Canada’s largest breast cancer centre opened at Sunnybrook Health Sciences Centre Thursday. The Louise Temerty Breast Cancer Centre is located on the sixth floor of M-Wing at the Toronto hospital’s Bayview Avenue location. The 28,000 square foot facility offers patients specialty clinics and unique programs with the latest technology and imaging.
With technologies such as the Marion C. Soloway Breast Rapid Diagnostic Unit, patients can receive rapid assessment and next-day diagnosis.
The centre also offers PYNK, which is a breast cancer program for young women and is the country’s only “comprehensive program meeting the needs of young women with breast cancer,” according to the hospital’s news release.
“When it comes to the diagnosis and treatment of breast cancer, there is no time to lose. I know this new centre will make a world of difference to women and their families during a very challenging time,” said Kathleen Wynne, the premier of Ontario, who was there with her partner, a breast cancer survivor.
According to the Canadian Breast Cancer Foundation Ontario, breast cancer is still the most common cancer in Canadian women. One in nine Canadian women is expected to get breast cancer and one in 29 Canadian women will die from it every year. An estimated 434 Canadian women are diagnosed with breast cancer every week, or 62 women every day.
Melanie D’Silva was diagnosed in January, 2011, and has been a patient at Sunnybrook ever since. She shared her story at the new centre’s opening Thursday, calling it a journey that has been amazing and even peaceful.
“I have to say the care here is just fantastic and I’m not saying other hospitals are not good, but what I’m saying is because they are so focused on this, they’re able to provide that well-rounded treatment, the education, the aftercare. The service at Sunnybrook is what differentiates it from other hospitals. That’s what made it beautiful for me,” she said.
D’Silva is now breast cancer free and is back to work in human resources for a large Ontario customs brokerage company. Throughout her illness, she has taken up the hobby of making and selling jewelry using Swarovski crystals. She says it is something that is calming and she finds inner peace when she does it.
“I didn’t get frightened, but it was really nice to know…what to expect because all three doctors told me exactly what to expect. And when you know that and when they’re managing all the symptoms, it’s a piece of cake. They seem to have it down to a science, with no pun on the word! But they just know exactly,” D’Silva said, in an interview after the press conference.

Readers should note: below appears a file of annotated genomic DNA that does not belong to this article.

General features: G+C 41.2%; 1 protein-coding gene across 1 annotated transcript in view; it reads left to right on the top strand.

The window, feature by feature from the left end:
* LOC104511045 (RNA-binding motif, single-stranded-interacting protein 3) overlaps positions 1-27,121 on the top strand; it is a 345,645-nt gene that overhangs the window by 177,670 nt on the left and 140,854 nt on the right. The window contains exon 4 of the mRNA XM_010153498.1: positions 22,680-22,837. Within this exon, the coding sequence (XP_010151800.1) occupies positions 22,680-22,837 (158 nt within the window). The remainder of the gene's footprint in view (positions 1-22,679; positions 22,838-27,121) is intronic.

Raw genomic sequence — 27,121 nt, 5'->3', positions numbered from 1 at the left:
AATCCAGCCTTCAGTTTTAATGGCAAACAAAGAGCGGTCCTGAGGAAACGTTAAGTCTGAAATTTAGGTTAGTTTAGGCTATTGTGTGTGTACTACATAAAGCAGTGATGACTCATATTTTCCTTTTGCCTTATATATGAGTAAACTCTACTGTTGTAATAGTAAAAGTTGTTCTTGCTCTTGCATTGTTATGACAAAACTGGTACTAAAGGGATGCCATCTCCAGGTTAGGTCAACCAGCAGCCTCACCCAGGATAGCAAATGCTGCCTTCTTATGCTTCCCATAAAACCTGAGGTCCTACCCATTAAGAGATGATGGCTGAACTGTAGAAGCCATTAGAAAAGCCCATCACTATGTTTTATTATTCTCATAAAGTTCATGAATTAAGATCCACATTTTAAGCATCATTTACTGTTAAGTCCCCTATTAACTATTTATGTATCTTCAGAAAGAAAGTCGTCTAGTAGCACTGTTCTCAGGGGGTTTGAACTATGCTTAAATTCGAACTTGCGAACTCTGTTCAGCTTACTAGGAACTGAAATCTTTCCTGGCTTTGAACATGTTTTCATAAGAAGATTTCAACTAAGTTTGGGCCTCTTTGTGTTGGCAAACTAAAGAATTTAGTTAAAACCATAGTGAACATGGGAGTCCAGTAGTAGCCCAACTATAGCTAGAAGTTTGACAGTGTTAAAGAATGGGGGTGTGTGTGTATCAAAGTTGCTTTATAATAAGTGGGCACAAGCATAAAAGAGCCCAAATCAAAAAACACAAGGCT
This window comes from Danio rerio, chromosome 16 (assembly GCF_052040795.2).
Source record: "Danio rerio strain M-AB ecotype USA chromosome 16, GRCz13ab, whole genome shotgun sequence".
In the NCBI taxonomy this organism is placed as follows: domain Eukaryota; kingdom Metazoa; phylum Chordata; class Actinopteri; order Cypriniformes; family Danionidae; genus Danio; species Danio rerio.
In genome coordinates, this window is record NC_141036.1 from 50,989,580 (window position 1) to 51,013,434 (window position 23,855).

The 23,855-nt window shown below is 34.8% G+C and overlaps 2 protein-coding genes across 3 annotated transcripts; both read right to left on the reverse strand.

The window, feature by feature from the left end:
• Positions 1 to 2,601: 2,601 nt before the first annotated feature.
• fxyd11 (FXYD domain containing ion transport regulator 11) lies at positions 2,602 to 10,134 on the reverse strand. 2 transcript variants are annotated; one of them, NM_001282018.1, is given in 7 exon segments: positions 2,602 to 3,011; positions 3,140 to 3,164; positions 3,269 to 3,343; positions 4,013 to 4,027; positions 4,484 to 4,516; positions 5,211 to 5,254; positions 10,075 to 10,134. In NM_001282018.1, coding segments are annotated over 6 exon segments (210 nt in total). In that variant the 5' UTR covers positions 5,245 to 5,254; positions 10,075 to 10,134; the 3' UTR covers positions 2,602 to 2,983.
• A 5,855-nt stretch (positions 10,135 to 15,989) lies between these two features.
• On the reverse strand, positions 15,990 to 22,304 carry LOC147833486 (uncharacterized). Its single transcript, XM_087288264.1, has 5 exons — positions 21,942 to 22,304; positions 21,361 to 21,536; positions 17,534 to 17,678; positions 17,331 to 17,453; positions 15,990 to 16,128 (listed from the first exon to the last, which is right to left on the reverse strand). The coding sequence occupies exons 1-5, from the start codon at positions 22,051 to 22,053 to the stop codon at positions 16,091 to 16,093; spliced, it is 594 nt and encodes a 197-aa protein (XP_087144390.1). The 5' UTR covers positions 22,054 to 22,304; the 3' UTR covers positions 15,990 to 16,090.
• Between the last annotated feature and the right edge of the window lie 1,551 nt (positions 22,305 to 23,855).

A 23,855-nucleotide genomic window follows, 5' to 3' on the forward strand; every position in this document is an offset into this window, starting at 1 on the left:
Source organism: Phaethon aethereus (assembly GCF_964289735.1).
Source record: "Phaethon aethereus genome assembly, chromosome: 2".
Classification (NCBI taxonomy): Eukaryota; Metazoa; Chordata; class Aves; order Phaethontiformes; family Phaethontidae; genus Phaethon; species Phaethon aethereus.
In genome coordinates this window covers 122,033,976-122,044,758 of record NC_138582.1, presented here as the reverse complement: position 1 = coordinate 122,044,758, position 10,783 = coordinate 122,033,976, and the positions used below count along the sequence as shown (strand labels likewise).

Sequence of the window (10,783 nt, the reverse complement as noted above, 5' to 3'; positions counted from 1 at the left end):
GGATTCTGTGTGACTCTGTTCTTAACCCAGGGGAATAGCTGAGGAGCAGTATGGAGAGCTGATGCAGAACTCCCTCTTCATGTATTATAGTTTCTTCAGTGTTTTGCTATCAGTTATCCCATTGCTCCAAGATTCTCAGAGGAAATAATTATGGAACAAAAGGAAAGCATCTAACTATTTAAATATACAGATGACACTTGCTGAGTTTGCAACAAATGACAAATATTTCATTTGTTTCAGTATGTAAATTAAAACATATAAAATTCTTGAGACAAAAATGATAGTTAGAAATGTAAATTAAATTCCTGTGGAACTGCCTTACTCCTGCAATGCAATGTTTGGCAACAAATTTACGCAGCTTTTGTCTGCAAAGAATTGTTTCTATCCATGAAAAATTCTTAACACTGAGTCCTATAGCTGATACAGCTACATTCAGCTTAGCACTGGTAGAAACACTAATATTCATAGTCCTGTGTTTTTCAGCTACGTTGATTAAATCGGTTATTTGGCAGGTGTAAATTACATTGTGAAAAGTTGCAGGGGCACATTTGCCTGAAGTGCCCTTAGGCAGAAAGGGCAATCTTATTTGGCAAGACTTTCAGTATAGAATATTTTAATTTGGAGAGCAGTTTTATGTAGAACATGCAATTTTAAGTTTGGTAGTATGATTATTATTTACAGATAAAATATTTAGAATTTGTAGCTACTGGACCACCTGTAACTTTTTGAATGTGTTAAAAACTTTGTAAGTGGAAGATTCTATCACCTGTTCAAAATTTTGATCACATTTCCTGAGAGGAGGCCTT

D’Silva has been part of four clinical research studies at Sunnybrook. During the studies, she said she was able to see her tumour disappear on screen.
“This new centre promises to deliver what women facing breast cancer need the most: hope. It is a wonderful example of specialized research, innovative treatments and compassionate care converging under one roof to offer patients the highest standards of care,” said Deb Matthews, Ontario’s Minister of Health and Long-Term Care, in the hospital’s news release.
Matthews and the premier are not strangers to breast cancer. Both women have gone through it with their loved ones.
“My mom was one of those women who was diagnosed with breast cancer, and did receive excellent help here. She’s doing great and I will forever be grateful to the people at Sunnybrook for providing excellent care for her,” Matthews said.
Wynne’s partner, Jane Rounthwaite, was also diagnosed with breast cancer. She was treated at Sunnybrook and is doing very well. Wynne’s said, “like Deb, I am eternally grateful.”
Dr. Martin Yaffe has been one of the leading developers of new cancer detection equipment at Sunnybrook. He took reporters on a tour of the new facilities. In the mid 1980s, Dr. Yaffe helped develop digital mammography. He says a new machine at the hospital can replace digital mammography as a screening tool in the future, however tests have to be done properly.
“Digital mammography was more accurate for women with dense breasts…younger women. So this is really the next step to try to do a kind of digital mammography CT. It’s called tomosynthesis…it’s on the same platform of digital mammography except we can take angulated views without moving the breast,” he said on the tour. “What we think is, we can actually find cancers that are missed in conventional mammography because of super positioned overlapping of tissues and also to reduce the false positive rate because of suspicious findings because of overlapping tissues.”
Over the last five years, Ontario’s Ministry of Research and Innovation has dedicated $1 million to Sunnybrook for research on breast cancer. Louise and Jim Temerty made a private donation of $10 million.